, Volume 15, Issue 7, pp 403–413

Elevated [CO2] and nutrient status modified leaf phenology and growth rhythm of young Populus trichocarpa trees in a 3-year field study

  • Bjarni D. Sigurdsson
Original Article

DOI: 10.1007/s004680100121

Cite this article as:
Sigurdsson, B.D. Trees (2001) 15: 403. doi:10.1007/s004680100121


Young individuals of a single clone of black cottonwood, in Iceland, were exposed for 3 years to elevated atmospheric CO2 concentrations [CO2] in whole-tree chambers at natural and high nutrient availability. No treatment effects were found at bud break or the start of shoot extension in spring. Autumn phenology was, however, affected both by elevated [CO2] and changes in nutrient status. The time of annual growth cessation was linearly related to leaf nitrogen concentration, irrespective of CO2 treatment. At low (natural) nutrient availability, elevated [CO2] accelerated growth cessation and bud set, which reduced the period of active growth. An earlier and more pronounced leaf senescence and corresponding loss of photosynthetic capacity further decreased carbon acquisition in elevated [CO2]. The negative [CO2] effect on duration of shoot extension and leaf senescence existed, but was not as pronounced, when trees grew at higher nutrient availability. Improved nutrient availability extended the shoot extension period and delayed leaf senescence. It is suggested that trees grown in elevated [CO2] altered their autumn phenology as an effect of a signal similar to that in trees growing at low nutrient availability, i.e. an imbalance between carbon and nitrogen sources. These alterations in autumn phenology may be important when predicting how trees will grow in a future CO2 environment.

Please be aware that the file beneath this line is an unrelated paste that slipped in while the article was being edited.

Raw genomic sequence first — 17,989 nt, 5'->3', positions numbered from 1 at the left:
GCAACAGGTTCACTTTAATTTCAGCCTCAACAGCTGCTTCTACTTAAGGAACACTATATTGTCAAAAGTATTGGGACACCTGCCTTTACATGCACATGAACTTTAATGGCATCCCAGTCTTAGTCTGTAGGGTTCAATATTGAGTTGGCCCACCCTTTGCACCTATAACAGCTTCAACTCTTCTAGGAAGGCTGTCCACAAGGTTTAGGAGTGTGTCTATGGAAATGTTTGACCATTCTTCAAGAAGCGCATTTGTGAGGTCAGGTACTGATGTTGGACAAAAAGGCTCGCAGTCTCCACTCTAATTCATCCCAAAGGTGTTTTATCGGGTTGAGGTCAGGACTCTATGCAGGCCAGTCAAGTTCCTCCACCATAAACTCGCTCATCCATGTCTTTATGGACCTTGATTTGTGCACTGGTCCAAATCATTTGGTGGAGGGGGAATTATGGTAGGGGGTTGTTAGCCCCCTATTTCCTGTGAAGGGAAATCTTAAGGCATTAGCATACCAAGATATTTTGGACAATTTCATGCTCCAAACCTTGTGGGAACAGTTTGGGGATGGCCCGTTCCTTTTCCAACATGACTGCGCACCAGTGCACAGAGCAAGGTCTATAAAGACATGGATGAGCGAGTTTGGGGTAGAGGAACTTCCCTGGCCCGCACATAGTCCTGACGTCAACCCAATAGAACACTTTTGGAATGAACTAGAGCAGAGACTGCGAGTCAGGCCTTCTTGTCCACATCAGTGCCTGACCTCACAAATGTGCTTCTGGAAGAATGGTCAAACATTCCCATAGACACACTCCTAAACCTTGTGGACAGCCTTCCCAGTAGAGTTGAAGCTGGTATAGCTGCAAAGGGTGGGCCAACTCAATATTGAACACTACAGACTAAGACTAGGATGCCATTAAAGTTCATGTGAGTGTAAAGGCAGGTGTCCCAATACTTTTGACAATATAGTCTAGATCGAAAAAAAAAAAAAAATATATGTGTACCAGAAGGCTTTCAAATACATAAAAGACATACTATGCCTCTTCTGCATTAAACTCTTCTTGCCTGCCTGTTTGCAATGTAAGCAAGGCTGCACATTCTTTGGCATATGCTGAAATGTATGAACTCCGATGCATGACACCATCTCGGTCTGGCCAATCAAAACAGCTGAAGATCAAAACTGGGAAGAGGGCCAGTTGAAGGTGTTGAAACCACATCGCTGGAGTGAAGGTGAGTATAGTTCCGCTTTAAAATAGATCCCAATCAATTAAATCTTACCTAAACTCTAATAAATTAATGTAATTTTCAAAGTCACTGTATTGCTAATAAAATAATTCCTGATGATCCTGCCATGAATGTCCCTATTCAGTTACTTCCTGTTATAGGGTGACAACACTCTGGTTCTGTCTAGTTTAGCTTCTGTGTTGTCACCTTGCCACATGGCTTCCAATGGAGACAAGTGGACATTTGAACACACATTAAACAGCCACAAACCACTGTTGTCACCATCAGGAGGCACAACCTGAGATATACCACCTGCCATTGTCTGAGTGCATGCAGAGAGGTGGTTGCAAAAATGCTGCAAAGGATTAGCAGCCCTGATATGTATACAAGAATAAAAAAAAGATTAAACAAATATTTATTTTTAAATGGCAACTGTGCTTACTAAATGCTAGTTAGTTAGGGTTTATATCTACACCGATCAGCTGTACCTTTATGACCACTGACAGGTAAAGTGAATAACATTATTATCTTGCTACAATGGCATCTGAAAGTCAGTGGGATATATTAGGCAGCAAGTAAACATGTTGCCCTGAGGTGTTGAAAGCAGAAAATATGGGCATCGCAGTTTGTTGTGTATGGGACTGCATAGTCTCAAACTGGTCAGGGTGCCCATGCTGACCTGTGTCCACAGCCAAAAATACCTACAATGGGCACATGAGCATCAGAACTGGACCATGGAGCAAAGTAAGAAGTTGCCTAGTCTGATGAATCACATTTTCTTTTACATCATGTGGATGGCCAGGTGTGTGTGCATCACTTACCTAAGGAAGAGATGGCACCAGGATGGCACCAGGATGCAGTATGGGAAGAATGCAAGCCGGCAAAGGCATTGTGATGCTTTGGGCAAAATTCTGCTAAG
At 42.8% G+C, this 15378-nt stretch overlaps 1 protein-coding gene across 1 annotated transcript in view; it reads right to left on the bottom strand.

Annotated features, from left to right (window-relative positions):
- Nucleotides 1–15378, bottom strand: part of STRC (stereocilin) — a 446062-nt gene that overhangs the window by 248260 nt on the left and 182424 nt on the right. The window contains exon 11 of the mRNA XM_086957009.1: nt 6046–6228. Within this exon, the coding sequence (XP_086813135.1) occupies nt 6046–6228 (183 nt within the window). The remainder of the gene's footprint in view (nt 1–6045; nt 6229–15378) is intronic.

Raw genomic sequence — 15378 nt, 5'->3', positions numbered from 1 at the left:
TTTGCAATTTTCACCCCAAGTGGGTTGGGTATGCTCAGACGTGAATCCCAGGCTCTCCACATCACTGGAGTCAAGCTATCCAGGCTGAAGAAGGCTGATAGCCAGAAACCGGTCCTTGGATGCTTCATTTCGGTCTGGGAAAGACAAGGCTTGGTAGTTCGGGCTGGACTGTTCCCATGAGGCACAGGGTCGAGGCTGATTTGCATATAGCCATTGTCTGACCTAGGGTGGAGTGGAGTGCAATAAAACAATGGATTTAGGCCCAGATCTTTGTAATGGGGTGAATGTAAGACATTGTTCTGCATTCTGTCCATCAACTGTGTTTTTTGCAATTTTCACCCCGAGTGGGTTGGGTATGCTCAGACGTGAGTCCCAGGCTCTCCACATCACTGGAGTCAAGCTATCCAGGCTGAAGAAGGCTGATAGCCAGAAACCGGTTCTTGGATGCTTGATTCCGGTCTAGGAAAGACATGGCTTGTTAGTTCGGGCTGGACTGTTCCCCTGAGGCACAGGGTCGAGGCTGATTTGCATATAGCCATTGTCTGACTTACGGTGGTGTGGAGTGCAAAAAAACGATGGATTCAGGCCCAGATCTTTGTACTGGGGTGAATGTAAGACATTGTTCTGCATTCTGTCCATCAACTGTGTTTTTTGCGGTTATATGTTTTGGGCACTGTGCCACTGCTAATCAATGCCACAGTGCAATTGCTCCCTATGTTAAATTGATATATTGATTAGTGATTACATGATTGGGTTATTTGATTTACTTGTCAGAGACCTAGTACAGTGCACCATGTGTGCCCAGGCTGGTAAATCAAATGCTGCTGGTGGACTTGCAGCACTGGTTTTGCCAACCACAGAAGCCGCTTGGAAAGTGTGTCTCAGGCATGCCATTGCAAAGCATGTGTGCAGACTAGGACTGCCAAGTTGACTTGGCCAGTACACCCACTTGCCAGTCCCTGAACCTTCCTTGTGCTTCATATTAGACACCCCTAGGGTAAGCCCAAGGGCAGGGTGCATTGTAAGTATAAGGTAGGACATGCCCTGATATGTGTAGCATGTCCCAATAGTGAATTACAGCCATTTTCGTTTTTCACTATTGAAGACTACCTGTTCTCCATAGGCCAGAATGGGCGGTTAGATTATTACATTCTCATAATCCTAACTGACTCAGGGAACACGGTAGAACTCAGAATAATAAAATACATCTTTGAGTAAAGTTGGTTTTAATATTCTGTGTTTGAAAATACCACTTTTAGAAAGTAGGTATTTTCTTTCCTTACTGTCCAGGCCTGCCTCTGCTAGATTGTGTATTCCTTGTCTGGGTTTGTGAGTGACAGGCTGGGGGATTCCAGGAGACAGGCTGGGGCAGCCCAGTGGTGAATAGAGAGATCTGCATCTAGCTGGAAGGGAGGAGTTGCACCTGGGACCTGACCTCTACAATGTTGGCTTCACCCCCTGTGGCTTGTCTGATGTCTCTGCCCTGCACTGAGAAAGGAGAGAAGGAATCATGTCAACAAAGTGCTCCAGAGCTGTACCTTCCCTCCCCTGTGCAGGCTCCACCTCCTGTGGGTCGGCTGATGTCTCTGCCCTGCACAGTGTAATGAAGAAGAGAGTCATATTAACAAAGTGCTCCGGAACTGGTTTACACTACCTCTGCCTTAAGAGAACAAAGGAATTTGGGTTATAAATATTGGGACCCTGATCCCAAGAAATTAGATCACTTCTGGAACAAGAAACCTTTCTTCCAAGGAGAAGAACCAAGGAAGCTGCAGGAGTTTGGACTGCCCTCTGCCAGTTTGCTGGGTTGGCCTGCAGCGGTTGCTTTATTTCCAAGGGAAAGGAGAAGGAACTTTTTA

Bud set Growth phenology Leaf senescence Nitrogen Shoot extension

Copyright information

© Springer-Verlag 2001

Authors and Affiliations

  • Bjarni D. Sigurdsson
    • 1
  1. 1.Department for Production Ecology, Swedish University of Agricultural Sciences, Uppsala, Sweden
  2. 2.Present address: Icelandic Forest Research, Mogilsa, 113 Reykjavik, Iceland, e-mail:, Tel.: +354-5154500, Fax: +354-5154501